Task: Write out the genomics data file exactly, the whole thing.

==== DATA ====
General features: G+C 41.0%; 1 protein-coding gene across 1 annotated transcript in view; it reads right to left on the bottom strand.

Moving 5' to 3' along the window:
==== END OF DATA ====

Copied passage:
General features: G+C 41.0%; 1 protein-coding gene across 1 annotated transcript in view; it reads right to left on the bottom strand.

Moving 5' to 3' along the window: